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You Want Chicken Poop With That Steak? Why FDA Should Ban Feces From Feed

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One of the most revolting things I learned while researching my new book "Animal Factory" is that some cattle are fattened on rations that include chicken manure. Poultry excrement is loaded with urea, which bovine stomachs are adept at converting into lean, ready-to-grill protein.

We feed chicken manure to cattle because it's cheap; and because we produce far too much of it to properly dispose of as fertilizer.

Today's "broiler" chickens are raised at record speed in massive, mechanized barns that cram tens of thousands of birds into a single confinement. Broilers live just eight weeks. But in that short time, their endless fecal droppings (birds don't urinate) mix into a bedding of woodchips and other material, yielding a thick "cake" of litter that's scraped from the barn after each flock is removed.

What becomes of all that feculence? Its nitrogen and phosphorous content is so high that land application uses are limited. In Maryland's Eastern Shore, litter runoff is helping to fuel fish-choking algal blooms. In Arkansas, traces of arsenic (a growth-promoting feed additive) were found in homes near cropland onto which pulverized litter was spread.

So why not convert that chicken dung into Chateaubriand?

To begin with, cattle were meant to eat grasses, not feces (nor corn, soybeans or other subsidized commodities). But there's another reason why chicken litter should probably be kept away from cattle.

Poultry feed often contains bits of rendered beef byproducts. Chickens are not tidy eaters: they spill copious amounts of food into their litter, which is then fed to cattle. And, as everyone knows, cows that eat cows can go "mad" with bovine spongiform encephalopathy (BSE, or spongy cow-brain disease).

In 2004, the FDA proposed banning poultry litter in cattle feed, to avoid the spread of BSE. It was already outlawed in Canada. But days later, the agency postponed its change, citing "troubling feedback" from the agricultural sector. Some foreign countries balked at buying US beef, but the Bush Administration held firm, refusing to commit to a deadline.

Chicken litter is not the only way that American cattle eat cattle. Beef-containing restaurant scraps are often rendered into feed, and a formula for dairy calves (whose mothers' milk is deemed too valuable to "waste") contains bovine blood products.

I imagined that the Obama Administration would complete the work left undone by Bush and enact a universal ban on feeding beef products to cattle. Instead, I discovered that Obama's FDA had ratified what his predecessor proposed: Doing nothing.

Well, not exactly nothing. In April 2008, Bush's FDA published its final rule on "Substances Prohibited From Use in Animal Food or Feed," which took effect under Obama's FDA, in April 2009.

"FDA is amending the agency's regulations to prohibit the use of certain cattle origin materials in the food or feed of all animals," it wrote in the Federal Register. These include: "the entire carcass BSE-positive cattle; the brains and spinal cords from cattle 30 months of age and older; the entire carcass of cattle not inspected and passed for human consumption that are 30 months of age or older from which brains and spinal cords were not removed; tallow that is derived from BSE-positive cattle; (and) tallow that is derived from other materials prohibited by this rule that contains more than 0.15 percent insoluble impurities."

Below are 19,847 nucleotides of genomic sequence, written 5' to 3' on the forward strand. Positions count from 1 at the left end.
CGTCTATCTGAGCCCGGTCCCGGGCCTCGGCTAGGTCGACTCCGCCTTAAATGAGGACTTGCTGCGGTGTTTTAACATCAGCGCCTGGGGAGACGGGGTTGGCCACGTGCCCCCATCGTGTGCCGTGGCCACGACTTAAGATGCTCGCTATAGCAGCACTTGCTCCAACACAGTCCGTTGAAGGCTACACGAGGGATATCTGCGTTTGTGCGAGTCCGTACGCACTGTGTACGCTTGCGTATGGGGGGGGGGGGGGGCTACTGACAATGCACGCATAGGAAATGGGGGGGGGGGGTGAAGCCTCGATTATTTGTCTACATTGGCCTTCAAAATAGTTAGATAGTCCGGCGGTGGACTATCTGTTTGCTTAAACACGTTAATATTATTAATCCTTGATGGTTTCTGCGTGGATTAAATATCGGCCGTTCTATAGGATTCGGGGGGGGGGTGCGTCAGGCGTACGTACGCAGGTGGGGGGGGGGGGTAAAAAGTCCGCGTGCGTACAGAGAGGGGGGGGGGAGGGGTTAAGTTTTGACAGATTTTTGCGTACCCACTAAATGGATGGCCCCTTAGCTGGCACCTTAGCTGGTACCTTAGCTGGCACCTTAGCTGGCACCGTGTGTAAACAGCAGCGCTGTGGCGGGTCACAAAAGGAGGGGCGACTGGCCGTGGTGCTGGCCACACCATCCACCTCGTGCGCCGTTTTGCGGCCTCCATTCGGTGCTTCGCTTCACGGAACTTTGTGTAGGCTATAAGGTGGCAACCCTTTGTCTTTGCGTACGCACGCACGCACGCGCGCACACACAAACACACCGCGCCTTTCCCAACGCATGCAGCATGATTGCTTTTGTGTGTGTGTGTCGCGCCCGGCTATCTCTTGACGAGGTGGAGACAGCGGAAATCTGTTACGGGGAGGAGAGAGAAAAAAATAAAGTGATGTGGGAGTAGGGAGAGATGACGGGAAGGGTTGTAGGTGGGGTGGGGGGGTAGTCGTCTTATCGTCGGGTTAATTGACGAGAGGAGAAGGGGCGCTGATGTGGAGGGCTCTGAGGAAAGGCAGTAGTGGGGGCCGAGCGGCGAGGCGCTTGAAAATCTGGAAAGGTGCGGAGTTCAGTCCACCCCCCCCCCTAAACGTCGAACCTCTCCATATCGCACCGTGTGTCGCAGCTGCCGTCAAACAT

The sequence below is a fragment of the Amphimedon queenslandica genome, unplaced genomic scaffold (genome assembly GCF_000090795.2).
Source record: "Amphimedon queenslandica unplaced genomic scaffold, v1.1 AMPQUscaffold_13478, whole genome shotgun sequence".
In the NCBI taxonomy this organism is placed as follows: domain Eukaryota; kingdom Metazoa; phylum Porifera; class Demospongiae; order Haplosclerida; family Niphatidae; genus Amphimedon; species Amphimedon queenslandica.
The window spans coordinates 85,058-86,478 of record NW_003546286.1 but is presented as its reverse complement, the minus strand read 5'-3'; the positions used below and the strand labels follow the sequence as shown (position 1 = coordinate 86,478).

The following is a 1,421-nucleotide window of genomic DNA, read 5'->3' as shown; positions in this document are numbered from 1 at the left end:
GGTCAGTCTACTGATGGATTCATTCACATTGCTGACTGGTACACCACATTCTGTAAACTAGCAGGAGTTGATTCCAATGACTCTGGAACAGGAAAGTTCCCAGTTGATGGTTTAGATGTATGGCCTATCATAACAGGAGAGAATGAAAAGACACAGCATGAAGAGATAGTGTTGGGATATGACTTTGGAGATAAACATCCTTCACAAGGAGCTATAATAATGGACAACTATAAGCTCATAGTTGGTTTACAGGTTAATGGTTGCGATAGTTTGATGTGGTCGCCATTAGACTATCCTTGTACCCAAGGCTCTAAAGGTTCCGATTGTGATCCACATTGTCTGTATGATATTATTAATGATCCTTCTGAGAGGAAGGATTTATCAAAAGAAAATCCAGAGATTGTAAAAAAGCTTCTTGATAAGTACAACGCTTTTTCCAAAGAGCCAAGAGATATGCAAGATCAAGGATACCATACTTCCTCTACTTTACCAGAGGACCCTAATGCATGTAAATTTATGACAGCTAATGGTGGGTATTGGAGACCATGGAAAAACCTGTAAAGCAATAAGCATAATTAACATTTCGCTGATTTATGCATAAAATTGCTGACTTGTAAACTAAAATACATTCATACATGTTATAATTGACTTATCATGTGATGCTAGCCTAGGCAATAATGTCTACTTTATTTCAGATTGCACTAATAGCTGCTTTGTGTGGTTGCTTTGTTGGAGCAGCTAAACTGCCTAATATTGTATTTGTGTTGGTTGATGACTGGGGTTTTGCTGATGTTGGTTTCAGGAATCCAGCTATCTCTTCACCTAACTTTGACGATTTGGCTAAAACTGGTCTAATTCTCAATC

Feel better? The agency insists that BSE "prions" (deadly, deformed proteins) are only found in brains, nerve tissue and spinal cords, and not in muscle or blood. Since none of those are allowed into any animal feed, it's ok to feed cattle to cattle, FDA says, and there's no need to ban litter, table scraps or blood products.

"A cow would need to consume a very large volume of poultry litter to ingest an infectious dose of BSE," it wrote. "FDA believes that the risk of cattle exposure to an infectious dose of BSE through poultry litter is low," and that banning the above-mentioned materials "should reduce that risk even further."

In other words, it's possible, but we really don't think it will happen that often.

As for table scraps, "FDA disagrees that it is necessary to eliminate the plate waste exemption because, since 2004, human food has been required to be free of SRMs," (specified risk materials).

FDA also refused to ban blood products, even though infective prions were "demonstrated experimentally in the blood of sheep and rodents." Species differences, it argued, "suggest that these findings cannot necessarily be extrapolated to cattle."

And then came this rather unsettling statement: "While FDA agrees that more sensitive detection methods might some day demonstrate BSE infectivity in bovine blood, the agency believes that it is highly unlikely that the BSE agent is present in blood of infected cattle at levels sufficient to transmit disease."

In other words, if you can't test for it, why worry about it?

Personally, I'm not sure if "highly unlikely" is reassuring enough. Besides, if we can't produce food without giving feces, blood and old meatloaf to cattle, there's something seriously wrong with our system.

David Kirby is author of "Animal Factory: The Looming Threat of Industrial Pig, Dairy and Poultry Farms to Humans and the Environment" (St. Martin's Press): More info at www.animalfactorybook.com

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